Nathan was selected to perform a cost benefit analysis of the Panama Canal and its inter-related activities on the Panamanian Economy. The canal zone had expanded to include a set of inter-related activities increasingly linked to international trade and less dependent on canal traffic, and the Panama Canal Authority (ACP) developed a method for measuring these canal related activities and incorporating them into the national accounts system. The ACP sought to measure the economic impact of these activities on the Panamanian economy and desired to use software to simulate different scenarios of impacts on the economy due to exogenous changes.

Specifically during the course of the project, Nathan’s experts developed a complete Input-Output model to characterize the economy, which included maritime logistics regarding the canal. Then a social accounting matrix was developed for Panama, which was used in conjunction with a computational general equilibrium model (CGE) to estimate the impacts of these canal activities on the rest of the economy.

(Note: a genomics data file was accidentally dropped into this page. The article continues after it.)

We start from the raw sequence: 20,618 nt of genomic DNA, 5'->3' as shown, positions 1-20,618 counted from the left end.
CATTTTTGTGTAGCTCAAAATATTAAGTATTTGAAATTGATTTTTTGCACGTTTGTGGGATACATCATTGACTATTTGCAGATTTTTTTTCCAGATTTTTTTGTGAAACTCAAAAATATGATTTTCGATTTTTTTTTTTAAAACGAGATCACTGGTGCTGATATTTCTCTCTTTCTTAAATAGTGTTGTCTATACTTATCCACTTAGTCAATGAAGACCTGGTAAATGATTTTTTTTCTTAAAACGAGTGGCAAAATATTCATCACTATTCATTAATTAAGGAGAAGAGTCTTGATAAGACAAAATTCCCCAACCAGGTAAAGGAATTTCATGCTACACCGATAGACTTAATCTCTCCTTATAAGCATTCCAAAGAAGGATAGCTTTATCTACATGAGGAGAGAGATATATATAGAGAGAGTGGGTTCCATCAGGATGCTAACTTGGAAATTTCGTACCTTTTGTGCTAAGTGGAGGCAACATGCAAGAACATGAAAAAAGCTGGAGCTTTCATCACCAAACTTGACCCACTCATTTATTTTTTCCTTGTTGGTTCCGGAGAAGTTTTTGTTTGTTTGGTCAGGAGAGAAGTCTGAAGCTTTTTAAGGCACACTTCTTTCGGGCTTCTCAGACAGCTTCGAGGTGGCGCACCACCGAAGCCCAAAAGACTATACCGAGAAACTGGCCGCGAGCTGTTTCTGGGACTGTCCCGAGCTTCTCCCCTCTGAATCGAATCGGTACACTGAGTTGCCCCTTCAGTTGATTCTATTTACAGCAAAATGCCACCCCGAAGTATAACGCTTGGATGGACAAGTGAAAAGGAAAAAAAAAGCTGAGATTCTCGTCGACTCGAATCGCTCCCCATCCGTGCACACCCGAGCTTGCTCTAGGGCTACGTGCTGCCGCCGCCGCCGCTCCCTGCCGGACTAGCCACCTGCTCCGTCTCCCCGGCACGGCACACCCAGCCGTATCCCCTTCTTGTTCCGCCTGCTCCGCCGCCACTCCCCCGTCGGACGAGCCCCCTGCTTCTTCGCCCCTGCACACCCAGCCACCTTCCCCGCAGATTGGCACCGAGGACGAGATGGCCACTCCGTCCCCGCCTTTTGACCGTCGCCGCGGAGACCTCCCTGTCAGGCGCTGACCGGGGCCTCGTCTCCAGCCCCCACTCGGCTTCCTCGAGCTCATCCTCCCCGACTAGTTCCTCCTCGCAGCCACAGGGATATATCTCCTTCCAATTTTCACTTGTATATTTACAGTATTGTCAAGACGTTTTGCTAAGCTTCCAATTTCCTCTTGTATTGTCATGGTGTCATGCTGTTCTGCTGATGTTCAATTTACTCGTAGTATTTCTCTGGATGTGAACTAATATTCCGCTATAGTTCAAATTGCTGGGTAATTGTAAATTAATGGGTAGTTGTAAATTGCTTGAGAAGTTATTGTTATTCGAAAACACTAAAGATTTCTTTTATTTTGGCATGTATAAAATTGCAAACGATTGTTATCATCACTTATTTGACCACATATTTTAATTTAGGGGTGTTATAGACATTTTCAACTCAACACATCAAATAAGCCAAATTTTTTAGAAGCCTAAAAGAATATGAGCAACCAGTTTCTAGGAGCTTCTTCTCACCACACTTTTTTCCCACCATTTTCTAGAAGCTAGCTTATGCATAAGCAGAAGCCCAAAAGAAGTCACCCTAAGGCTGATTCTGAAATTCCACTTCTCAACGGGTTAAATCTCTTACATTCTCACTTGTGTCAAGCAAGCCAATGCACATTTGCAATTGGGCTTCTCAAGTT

Part of this work included collaboration with the National Statistics Institute to develop a method to collect and measure the activities related to the logistics maritime cluster in Panama. In the final stage, our experts developed a user-friendly software-based interface to simulate different scenarios (high, low, medium growth) and estimate impacts in each case. The technical team was responsible for designing methods, processes and methodologies for the Institutional Measurement and Estimation Module (IMEM). This information system and economic modeling was created based on an inter-institutional agreement between the ACP, the Ministry of Economy and Finance (MEF), the Comptroller General of the Republic and the Panama Maritime Authority (AMP).

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